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    The Dutch example shows that liberal drug laws can be beneficial

    • Craig Reinarman
    01 February 2000

    U.S. drug control officials have denounced Dutch drug policy as if it were the devil himself. One former U.S. Drug Czar said "you can't walk down the street in Amsterdam without tripping over junkies." In the Summer of 1998, however, one such denouncement turned into a small scandal. The first part of this chapter examines this incident as a window on the politics of drug policy. The second part offers a more general analysis of why U.S. drug control officials seem to be so threatened by the Dutch example.

  8. Martin Jelsma

    Profile
    Programme Director Drugs & Democracy

    Martin Jelsma is a political scientist who has specialised in Latin America and international drugs policy.  In 2005, he received the Alfred R. Lindesmith Award for Achievement in the Field of Scholarship, which stated that Jelsma "is increasingly recognized as one of, if not the, outstanding strategists in terms of how international institutions deal with drugs and drug policy."...

  9. Ernestien Jensema

    Profile
    Project Coordinator Drug & Democracy

    Ernestien Jensema (1971) is a social anthropologist who has been working as a researcher and project coordinator with the Drugs & Democracy Programme of TNI since 2008. She focuses on issues related to the UN drug control system and the Drugs and Democracy Programme’s Asia project....

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    Therapeutic Use of Cannabis by Crack Addicts in Brazil

    • Eliseu Labigalini Jr, Lucio Ribeiro Rodrigues, Dartiu Xavier Da Silveira
    01 October 1999

    This study ensued from clinical observations based on spontaneous accounts by crack abusers undergoing their first psychiatric assessment, where they reported using cannabis in an attempt to ease their own withdrawal symptoms.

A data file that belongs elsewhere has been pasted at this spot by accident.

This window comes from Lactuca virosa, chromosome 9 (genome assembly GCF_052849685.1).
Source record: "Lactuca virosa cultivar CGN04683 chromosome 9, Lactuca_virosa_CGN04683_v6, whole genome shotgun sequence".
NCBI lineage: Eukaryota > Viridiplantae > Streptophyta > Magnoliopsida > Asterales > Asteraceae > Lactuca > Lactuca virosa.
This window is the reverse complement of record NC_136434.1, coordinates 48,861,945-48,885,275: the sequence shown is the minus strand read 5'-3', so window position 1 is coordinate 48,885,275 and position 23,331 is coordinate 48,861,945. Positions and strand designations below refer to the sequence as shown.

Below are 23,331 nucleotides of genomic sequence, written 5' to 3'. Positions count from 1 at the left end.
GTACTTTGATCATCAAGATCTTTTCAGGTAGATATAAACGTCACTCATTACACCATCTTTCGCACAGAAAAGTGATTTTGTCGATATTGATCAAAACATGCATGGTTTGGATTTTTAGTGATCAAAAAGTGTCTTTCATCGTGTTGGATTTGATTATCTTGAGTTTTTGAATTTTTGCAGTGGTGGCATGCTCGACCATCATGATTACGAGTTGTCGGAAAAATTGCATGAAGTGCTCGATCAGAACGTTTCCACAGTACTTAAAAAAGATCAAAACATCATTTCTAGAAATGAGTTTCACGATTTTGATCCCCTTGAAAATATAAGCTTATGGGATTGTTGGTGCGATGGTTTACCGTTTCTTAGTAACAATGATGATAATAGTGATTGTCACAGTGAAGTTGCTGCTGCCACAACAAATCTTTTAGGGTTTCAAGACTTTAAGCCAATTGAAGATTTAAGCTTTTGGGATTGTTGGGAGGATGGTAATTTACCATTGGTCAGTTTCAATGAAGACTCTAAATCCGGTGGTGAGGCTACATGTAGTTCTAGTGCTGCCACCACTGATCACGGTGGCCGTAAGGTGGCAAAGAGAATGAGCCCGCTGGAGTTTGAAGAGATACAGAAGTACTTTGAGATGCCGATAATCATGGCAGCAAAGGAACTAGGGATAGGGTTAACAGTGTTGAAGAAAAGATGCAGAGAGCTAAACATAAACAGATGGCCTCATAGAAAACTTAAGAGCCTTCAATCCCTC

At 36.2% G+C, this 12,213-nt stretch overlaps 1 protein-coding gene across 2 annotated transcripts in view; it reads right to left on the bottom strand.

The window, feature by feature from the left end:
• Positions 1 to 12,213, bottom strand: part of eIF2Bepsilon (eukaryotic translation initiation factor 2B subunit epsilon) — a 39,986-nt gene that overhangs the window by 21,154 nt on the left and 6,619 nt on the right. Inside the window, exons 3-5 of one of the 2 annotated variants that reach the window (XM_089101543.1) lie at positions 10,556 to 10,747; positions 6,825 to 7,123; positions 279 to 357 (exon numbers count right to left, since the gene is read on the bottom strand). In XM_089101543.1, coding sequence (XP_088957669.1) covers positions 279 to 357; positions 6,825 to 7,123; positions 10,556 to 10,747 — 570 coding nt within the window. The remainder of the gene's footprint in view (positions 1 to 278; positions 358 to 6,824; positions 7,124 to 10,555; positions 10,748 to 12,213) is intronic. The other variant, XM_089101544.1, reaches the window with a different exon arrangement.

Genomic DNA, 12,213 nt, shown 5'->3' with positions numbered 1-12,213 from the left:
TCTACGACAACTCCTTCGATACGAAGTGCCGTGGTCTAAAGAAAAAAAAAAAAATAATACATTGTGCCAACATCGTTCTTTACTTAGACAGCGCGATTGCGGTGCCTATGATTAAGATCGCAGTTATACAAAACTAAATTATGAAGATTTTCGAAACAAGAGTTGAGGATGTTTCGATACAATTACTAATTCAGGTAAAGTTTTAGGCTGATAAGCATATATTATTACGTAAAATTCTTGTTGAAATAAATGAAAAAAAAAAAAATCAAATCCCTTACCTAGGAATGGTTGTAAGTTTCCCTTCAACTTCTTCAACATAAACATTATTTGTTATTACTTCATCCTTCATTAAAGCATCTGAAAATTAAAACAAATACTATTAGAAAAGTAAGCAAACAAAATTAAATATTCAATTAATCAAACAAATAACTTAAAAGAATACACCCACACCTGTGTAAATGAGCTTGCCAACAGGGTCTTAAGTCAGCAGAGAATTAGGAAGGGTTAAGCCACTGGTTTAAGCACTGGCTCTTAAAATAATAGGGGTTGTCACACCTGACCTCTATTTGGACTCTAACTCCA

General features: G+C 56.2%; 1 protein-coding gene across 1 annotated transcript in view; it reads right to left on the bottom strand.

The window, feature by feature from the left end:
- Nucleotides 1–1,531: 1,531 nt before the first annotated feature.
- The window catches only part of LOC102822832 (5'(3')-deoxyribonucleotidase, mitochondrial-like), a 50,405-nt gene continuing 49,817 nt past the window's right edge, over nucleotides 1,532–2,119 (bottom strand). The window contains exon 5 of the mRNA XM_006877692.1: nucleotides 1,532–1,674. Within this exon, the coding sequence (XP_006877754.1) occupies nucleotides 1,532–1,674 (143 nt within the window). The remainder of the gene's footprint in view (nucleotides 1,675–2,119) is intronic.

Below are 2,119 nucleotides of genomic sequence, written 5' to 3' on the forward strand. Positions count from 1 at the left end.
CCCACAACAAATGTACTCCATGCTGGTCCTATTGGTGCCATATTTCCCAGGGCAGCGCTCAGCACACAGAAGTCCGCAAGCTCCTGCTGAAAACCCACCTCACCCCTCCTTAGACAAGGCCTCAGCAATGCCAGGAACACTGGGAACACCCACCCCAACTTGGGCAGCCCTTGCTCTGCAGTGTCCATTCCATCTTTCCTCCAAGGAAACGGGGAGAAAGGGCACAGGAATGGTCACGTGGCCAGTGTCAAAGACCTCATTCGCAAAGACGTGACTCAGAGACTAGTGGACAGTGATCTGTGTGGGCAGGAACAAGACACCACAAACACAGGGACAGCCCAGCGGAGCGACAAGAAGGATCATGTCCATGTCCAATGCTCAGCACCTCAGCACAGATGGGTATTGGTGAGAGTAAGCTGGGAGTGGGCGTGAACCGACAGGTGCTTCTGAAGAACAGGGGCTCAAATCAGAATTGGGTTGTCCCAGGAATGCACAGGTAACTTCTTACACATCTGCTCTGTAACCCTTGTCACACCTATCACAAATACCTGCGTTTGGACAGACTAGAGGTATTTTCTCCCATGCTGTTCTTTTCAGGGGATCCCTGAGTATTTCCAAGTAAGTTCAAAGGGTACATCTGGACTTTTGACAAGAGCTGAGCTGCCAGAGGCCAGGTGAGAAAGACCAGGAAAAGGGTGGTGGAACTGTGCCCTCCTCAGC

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    Marijuana and Medicine

    • Janet E. Joy, Stanley J. Watson, Jun Borras, Sebastian Scholl , John A. Benson, Wendy Wolford
    01 January 1999

    The medical use of marijuana is surrounded by a cloud of social, political, and religious controversy, which obscures the facts that should be considered in the debate. This book summarizes what we know about marijuana from evidence-based medicine--the harm it may do and the relief it may bring to patients. The book helps the reader understand not only what science has to say about medical marijuana but also the logic behind the scientific conclusions.

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    Cannabis use, a stepping stone to other drugs?

    31 December 1996

    publicationDoes smoking reefer lead to using other drugs, in daily practice usually described as cocaine and heroin? Raising the possibility that the answer to this question might be affirmative, is known as the stepping stone hypothesis. Recently this hypothesis has been raised again in slightly other terms: cannabis use as a “gateway” to other allegedly more dangerous drugs.